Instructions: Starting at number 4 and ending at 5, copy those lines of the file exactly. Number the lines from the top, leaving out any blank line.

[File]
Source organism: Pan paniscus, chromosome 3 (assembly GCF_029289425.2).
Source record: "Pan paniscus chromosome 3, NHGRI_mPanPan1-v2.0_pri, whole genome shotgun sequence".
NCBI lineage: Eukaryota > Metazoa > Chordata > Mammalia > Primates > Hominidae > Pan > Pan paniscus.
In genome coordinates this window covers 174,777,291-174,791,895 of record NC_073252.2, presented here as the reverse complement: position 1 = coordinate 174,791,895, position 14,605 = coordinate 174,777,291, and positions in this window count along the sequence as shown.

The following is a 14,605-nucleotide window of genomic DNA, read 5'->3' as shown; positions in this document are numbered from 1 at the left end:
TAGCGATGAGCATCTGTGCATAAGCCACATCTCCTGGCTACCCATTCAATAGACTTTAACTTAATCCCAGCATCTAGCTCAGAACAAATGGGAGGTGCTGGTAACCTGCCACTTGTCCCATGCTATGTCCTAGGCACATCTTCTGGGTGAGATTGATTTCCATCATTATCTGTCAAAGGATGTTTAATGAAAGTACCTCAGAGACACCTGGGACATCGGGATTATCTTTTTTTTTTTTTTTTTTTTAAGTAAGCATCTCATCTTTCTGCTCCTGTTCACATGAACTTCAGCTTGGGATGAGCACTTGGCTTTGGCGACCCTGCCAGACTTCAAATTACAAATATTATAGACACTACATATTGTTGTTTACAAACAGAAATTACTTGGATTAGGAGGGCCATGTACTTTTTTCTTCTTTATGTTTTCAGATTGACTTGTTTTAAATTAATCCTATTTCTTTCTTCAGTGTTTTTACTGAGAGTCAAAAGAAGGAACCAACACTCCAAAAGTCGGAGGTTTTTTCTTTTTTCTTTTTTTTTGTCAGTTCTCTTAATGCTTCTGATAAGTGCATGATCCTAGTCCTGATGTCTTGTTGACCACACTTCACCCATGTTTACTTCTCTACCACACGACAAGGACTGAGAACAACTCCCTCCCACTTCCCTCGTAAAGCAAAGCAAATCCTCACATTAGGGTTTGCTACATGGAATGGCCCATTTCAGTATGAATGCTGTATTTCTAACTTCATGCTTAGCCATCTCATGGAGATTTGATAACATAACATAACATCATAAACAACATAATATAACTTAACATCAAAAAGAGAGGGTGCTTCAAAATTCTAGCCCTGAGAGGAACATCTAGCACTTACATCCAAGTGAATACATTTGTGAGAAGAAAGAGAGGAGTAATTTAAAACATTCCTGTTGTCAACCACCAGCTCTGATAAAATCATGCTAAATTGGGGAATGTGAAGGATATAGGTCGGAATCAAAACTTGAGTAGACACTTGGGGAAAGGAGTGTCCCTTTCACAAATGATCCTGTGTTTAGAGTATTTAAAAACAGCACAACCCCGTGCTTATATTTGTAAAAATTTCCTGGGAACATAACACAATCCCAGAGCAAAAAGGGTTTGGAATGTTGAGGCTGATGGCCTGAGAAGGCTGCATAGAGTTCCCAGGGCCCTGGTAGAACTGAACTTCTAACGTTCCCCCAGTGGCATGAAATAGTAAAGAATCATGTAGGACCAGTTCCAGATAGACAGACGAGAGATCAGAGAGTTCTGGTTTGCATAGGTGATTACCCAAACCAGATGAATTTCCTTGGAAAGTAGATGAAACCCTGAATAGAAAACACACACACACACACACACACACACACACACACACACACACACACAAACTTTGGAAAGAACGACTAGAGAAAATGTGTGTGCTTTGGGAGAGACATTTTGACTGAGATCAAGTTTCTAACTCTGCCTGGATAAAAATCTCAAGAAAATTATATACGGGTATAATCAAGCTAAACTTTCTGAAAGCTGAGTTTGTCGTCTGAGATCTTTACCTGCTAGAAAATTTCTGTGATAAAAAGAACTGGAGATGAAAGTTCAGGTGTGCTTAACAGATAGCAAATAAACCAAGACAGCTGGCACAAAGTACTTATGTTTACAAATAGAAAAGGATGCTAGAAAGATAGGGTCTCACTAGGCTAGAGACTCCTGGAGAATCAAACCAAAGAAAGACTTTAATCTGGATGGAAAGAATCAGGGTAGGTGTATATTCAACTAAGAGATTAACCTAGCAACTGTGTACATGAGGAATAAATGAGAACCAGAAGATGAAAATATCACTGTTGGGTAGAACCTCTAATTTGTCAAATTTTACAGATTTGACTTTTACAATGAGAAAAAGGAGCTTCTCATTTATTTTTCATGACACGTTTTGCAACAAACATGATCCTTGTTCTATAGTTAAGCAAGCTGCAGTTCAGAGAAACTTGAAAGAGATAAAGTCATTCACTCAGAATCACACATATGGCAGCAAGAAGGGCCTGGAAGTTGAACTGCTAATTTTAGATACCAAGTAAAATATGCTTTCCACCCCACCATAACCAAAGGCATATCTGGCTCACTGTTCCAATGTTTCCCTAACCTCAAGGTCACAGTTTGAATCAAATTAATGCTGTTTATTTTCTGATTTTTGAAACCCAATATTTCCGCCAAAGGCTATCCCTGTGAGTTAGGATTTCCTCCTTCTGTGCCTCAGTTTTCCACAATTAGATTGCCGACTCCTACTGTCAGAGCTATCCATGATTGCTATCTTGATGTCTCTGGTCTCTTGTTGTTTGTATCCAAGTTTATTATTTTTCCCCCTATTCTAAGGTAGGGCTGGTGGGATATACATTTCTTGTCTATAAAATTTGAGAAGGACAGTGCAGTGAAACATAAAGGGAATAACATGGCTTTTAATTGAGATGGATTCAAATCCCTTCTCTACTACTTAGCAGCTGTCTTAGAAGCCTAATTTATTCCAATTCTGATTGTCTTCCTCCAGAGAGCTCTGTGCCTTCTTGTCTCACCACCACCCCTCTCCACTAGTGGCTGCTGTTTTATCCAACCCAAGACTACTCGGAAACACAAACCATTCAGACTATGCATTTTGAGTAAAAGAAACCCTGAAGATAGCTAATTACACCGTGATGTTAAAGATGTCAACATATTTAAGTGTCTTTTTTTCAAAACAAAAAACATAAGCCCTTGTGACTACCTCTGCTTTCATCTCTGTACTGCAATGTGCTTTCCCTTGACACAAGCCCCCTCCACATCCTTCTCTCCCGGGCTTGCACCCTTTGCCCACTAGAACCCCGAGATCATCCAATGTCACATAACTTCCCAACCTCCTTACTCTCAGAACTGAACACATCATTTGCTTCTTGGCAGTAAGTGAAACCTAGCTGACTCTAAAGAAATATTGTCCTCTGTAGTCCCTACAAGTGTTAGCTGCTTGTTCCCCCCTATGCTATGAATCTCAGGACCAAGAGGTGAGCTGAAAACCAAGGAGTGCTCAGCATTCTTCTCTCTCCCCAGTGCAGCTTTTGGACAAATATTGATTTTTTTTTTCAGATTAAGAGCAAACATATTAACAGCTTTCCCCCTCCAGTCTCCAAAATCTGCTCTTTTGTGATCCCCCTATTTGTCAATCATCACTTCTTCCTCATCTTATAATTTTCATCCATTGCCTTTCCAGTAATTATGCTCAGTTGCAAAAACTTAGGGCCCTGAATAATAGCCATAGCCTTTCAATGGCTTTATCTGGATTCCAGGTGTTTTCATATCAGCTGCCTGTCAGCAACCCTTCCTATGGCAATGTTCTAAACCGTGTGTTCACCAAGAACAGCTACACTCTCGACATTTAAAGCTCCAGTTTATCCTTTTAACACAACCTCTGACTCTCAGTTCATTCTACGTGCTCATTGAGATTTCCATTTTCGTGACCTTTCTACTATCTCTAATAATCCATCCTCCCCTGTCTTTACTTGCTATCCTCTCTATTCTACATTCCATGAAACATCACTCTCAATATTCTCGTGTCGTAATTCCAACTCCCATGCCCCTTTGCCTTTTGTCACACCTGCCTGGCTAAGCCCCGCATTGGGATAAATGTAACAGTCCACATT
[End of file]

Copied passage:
In genome coordinates this window covers 174,777,291-174,791,895 of record NC_073252.2, presented here as the reverse complement: position 1 = coordinate 174,791,895, position 14,605 = coordinate 174,777,291, and positions in this window count along the sequence as shown.

The following is a 14,605-nucleotide window of genomic DNA, read 5'->3' as shown; positions in this document are numbered from 1 at the left end: